GeminiFocus October 2017 | Page 24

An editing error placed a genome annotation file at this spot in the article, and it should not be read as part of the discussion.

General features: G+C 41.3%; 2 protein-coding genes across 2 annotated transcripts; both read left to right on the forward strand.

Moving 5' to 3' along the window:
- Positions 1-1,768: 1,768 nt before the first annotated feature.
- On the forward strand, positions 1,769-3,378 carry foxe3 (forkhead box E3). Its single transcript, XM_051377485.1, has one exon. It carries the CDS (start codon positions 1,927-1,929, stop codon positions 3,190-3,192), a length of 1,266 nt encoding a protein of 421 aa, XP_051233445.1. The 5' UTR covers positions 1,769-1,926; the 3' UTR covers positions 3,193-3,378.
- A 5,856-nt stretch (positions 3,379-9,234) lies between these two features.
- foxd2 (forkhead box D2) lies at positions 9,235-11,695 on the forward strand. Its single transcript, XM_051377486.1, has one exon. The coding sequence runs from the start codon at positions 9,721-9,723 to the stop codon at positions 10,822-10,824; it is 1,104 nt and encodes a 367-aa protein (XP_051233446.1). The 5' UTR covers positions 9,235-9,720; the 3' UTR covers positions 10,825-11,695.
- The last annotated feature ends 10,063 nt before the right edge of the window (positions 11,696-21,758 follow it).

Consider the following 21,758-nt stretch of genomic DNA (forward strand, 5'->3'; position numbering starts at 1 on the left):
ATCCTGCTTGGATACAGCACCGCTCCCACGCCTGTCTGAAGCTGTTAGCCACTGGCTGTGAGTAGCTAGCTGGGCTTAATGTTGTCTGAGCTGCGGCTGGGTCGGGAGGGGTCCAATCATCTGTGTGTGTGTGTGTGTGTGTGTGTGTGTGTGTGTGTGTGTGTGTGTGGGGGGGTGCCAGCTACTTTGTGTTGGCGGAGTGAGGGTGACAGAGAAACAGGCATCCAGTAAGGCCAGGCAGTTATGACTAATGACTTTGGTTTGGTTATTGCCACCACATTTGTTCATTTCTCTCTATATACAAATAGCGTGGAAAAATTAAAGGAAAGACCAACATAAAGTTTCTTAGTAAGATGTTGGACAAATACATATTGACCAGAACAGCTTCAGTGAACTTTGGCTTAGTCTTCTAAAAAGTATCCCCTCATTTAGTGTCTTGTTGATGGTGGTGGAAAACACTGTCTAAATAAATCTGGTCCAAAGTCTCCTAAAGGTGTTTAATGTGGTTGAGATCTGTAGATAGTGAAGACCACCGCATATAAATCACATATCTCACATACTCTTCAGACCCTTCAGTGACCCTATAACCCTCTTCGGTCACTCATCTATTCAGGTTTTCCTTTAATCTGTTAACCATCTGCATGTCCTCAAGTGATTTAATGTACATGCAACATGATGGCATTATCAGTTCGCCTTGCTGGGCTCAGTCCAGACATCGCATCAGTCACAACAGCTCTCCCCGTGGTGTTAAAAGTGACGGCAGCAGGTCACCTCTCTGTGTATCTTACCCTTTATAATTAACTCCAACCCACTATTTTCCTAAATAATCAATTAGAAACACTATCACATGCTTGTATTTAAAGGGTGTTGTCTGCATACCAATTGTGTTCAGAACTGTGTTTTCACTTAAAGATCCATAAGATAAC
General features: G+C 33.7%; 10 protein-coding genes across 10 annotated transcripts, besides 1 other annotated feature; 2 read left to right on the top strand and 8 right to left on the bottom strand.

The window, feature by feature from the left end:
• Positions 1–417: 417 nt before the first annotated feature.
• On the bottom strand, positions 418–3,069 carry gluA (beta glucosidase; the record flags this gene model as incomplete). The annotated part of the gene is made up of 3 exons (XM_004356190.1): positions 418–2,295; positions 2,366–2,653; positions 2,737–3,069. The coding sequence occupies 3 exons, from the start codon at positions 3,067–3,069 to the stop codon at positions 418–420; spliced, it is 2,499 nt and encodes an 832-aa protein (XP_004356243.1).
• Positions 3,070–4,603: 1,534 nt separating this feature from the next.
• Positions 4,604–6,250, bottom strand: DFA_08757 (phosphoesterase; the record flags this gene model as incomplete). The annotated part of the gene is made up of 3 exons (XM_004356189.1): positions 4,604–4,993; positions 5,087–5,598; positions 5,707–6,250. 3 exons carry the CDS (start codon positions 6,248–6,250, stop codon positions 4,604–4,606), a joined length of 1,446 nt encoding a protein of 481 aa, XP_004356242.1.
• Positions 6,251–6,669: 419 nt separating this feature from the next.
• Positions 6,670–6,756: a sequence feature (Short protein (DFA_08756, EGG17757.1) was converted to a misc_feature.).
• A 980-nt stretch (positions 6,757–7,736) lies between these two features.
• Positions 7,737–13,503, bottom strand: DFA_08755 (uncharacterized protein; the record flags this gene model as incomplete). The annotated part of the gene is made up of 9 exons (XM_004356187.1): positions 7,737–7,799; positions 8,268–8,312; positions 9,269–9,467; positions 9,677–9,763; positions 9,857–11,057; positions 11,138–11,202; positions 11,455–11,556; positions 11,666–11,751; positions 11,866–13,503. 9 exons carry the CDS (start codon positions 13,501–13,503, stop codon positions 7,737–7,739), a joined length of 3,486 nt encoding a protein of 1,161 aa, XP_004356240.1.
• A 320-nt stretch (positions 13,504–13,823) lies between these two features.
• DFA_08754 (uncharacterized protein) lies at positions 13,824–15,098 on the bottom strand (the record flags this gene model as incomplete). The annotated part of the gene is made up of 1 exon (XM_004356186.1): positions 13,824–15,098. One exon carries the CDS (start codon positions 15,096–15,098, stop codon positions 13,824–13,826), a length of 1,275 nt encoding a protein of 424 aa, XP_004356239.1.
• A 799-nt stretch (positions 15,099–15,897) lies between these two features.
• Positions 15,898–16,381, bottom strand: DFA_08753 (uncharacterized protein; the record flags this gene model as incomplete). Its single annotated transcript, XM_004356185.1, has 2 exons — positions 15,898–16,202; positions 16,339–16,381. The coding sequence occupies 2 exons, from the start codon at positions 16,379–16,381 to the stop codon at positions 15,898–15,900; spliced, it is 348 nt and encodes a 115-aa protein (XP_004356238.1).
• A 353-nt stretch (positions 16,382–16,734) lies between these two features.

take the existing tools and re-implement them on the web; we intend to take a full step back and have a clear view of require- ments and usability before we even think about a line of code. Therefore, we will be starting a working group to develop the high-level user require- ments. The membership of this group will include Gemini staff, NGO representatives, and members of the user community. The working group will review all feedback we have had on the existing tools, discuss pos- sible fundamental changes in approach, and make recommendations for top-level needs and requirements, with examples written as user stories. Note that the fundamental change in the un- derlying infrastructure may also make pos- sible some other changes, such as enabling Principal Investigators to request physical observing conditions (seeing, etc.) “on tar- get” rather than by conditions percentiles. Institute of Technology and Durham Uni- versity in the UK. John earned his PhD from MIT in 1997, and has worked on a variety of research topics, including galaxy structure and evolution, supermassive black holes, the extragalactic distance scale, globular cluster populations, and data analysis pipelines. John is very familiar with Gemini, and for the past several years has worked in Canada’s National Gemini Office. In his capacity as Chief Scientist, John will be instrumental in setting and implementing Gemini’s scientif- ic goals and directions while working closely with our international user community from the Gemini South Base Facility in La Serena, Chile. Gemini’s Interim Director Laura Fer- rarese notes, “The remarkable breadth of John’s scientific interests makes him ideally suited to lead Gemini’s vision into the next decade. We are all looking forward to wel- coming him at Gemini and working together to further enhance the role our Observatory will play in the years to come.” What’s the timescale for all this? A little hard to say given the scale of the work, but we hope to switch off the old OCS by the end of 2019. Meanwhile, there will be incremental releases of the various tools and facilities as they develop. Announcing Gemini’s New Chief Scientist John Blakeslee As of the publication of this issue, John Blakeslee begins his duties as Gemini’s new Chief Scientist. John comes to Gemini from the National Research Council’s Herzberg Institute of Astrophysics, in Victoria, British Columbia, where he has served as an As- tronomer and Senior Research Officer. Prior to that, he was a faculty member at Wash- ington State University and a Research Sci- entist at Johns Hopkins University. He also held postdoctoral positions at the California October 2017 GeminiFocus 22